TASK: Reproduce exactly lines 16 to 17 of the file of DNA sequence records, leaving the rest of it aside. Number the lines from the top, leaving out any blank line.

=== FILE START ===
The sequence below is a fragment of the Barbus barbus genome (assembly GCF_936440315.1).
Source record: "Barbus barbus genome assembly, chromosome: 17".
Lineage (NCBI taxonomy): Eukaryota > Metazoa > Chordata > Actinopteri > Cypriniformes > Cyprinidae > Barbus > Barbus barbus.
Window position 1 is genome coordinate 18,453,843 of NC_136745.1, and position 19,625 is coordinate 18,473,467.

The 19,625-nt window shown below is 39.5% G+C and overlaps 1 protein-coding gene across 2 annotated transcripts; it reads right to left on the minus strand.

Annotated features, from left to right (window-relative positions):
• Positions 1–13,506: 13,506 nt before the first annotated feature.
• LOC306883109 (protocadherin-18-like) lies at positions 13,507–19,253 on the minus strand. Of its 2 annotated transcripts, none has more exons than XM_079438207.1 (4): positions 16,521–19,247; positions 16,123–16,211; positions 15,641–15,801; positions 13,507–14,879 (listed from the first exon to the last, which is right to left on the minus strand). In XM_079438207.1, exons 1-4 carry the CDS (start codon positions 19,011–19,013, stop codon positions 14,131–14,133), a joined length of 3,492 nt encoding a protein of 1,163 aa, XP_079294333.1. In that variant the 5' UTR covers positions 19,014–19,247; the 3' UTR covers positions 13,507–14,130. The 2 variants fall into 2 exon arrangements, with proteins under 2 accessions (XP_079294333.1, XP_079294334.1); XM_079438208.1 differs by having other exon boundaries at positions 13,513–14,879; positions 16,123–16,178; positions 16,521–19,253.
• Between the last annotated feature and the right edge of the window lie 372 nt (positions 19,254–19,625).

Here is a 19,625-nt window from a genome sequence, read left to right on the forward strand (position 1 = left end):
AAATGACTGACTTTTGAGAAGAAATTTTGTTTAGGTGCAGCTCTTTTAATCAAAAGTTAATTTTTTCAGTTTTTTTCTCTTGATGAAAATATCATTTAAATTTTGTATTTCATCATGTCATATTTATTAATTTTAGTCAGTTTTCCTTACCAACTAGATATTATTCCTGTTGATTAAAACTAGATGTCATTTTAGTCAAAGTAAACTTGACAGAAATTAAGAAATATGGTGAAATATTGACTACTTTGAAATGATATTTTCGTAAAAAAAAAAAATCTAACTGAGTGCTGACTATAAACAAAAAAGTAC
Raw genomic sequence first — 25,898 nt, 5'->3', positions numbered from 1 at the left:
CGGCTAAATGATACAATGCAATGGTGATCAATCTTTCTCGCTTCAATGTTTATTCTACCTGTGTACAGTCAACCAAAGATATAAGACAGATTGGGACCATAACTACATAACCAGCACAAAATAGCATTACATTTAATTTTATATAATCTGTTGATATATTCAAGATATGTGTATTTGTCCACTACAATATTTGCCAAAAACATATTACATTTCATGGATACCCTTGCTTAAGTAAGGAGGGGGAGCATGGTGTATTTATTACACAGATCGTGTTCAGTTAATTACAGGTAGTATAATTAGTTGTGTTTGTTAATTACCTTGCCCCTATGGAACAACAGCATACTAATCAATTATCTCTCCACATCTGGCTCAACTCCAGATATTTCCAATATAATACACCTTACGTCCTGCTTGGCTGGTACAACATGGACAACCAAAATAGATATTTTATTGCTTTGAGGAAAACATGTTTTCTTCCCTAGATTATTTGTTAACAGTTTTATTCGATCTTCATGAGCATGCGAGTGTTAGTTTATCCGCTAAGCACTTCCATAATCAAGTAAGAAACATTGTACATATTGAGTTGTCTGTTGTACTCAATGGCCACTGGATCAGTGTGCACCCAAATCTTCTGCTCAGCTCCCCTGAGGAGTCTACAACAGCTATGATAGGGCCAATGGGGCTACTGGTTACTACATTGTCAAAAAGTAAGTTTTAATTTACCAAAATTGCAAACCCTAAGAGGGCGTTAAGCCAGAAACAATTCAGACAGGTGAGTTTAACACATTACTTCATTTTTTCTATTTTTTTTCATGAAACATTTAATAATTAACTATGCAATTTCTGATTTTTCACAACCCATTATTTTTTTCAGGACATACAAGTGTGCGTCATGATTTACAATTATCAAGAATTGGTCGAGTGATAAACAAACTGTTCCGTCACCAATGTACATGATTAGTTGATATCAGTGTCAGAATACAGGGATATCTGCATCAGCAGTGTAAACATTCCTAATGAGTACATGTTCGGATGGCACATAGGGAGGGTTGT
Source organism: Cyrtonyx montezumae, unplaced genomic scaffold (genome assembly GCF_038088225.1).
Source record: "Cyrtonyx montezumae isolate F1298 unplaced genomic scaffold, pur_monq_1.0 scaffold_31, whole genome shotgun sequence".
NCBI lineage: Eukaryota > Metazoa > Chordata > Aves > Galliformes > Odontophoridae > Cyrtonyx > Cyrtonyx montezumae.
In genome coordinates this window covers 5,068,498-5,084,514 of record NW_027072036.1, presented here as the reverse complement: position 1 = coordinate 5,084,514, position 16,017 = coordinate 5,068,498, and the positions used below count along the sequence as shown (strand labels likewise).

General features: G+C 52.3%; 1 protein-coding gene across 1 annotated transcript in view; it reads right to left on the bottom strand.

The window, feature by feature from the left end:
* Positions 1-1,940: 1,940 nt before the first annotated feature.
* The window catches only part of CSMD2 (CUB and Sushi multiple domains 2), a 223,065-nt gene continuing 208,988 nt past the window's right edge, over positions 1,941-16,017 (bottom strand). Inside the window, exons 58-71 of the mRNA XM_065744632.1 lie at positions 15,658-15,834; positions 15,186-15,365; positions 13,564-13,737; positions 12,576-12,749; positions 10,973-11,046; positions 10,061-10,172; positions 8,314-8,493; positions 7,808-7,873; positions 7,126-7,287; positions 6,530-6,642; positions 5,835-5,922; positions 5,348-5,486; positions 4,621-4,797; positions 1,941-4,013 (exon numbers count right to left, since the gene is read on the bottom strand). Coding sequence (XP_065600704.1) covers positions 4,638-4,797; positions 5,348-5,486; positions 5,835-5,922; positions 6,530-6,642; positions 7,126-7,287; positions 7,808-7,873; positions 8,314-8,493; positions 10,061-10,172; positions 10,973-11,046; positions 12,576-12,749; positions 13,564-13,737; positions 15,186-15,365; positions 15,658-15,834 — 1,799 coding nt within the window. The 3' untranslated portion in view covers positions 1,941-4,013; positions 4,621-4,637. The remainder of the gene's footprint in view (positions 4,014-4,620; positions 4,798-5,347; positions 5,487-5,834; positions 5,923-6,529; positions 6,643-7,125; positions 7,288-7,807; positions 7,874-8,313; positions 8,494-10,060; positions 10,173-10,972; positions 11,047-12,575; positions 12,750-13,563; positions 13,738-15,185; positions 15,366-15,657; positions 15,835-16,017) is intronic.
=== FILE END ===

NCBI lineage: Eukaryota > Metazoa > Chordata > Aves > Galliformes > Odontophoridae > Cyrtonyx > Cyrtonyx montezumae.
In genome coordinates this window covers 5,068,498-5,084,514 of record NW_027072036.1, presented here as the reverse complement: position 1 = coordinate 5,084,514, position 16,017 = coordinate 5,068,498, and the positions used below count along the sequence as shown (strand labels likewise).